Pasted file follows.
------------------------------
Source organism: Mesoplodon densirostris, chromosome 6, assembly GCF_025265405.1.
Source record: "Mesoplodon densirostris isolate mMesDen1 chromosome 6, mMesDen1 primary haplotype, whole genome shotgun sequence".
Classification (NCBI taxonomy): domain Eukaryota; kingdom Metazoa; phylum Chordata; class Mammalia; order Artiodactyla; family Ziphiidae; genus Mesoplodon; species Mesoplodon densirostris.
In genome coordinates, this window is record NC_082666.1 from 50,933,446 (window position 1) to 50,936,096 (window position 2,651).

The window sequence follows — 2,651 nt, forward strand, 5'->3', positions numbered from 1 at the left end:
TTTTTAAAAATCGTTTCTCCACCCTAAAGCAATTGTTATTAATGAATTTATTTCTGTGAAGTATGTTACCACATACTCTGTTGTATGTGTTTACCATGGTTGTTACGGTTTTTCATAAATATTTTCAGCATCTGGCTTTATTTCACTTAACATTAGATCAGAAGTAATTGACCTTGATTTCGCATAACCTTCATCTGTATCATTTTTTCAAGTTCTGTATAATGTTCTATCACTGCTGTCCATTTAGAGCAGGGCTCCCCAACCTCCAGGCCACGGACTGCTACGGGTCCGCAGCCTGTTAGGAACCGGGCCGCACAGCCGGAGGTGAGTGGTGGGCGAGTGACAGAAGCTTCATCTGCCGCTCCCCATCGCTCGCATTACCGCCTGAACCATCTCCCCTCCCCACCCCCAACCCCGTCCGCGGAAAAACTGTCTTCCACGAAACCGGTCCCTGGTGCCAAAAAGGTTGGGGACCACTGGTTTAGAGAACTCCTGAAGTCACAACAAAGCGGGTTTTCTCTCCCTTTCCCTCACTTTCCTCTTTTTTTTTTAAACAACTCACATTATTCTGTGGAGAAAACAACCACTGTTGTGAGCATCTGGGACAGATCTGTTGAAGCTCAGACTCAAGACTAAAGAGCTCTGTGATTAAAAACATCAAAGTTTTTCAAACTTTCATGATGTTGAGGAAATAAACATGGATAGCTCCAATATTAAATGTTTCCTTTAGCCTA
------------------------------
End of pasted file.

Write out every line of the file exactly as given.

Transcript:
Source organism: Mesoplodon densirostris, chromosome 6, assembly GCF_025265405.1.
Source record: "Mesoplodon densirostris isolate mMesDen1 chromosome 6, mMesDen1 primary haplotype, whole genome shotgun sequence".
Classification (NCBI taxonomy): domain Eukaryota; kingdom Metazoa; phylum Chordata; class Mammalia; order Artiodactyla; family Ziphiidae; genus Mesoplodon; species Mesoplodon densirostris.
In genome coordinates, this window is record NC_082666.1 from 50,933,446 (window position 1) to 50,936,096 (window position 2,651).

The window sequence follows — 2,651 nt, forward strand, 5'->3', positions numbered from 1 at the left end:
TTTTTAAAAATCGTTTCTCCACCCTAAAGCAATTGTTATTAATGAATTTATTTCTGTGAAGTATGTTACCACATACTCTGTTGTATGTGTTTACCATGGTTGTTACGGTTTTTCATAAATATTTTCAGCATCTGGCTTTATTTCACTTAACATTAGATCAGAAGTAATTGACCTTGATTTCGCATAACCTTCATCTGTATCATTTTTTCAAGTTCTGTATAATGTTCTATCACTGCTGTCCATTTAGAGCAGGGCTCCCCAACCTCCAGGCCACGGACTGCTACGGGTCCGCAGCCTGTTAGGAACCGGGCCGCACAGCCGGAGGTGAGTGGTGGGCGAGTGACAGAAGCTTCATCTGCCGCTCCCCATCGCTCGCATTACCGCCTGAACCATCTCCCCTCCCCACCCCCAACCCCGTCCGCGGAAAAACTGTCTTCCACGAAACCGGTCCCTGGTGCCAAAAAGGTTGGGGACCACTGGTTTAGAGAACTCCTGAAGTCACAACAAAGCGGGTTTTCTCTCCCTTTCCCTCACTTTCCTCTTTTTTTTTTAAACAACTCACATTATTCTGTGGAGAAAACAACCACTGTTGTGAGCATCTGGGACAGATCTGTTGAAGCTCAGACTCAAGACTAAAGAGCTCTGTGATTAAAAACATCAAAGTTTTTCAAACTTTCATGATGTTGAGGAAATAAACATGGATAGCTCCAATATTAAATGTTTCCTTTAGCCTA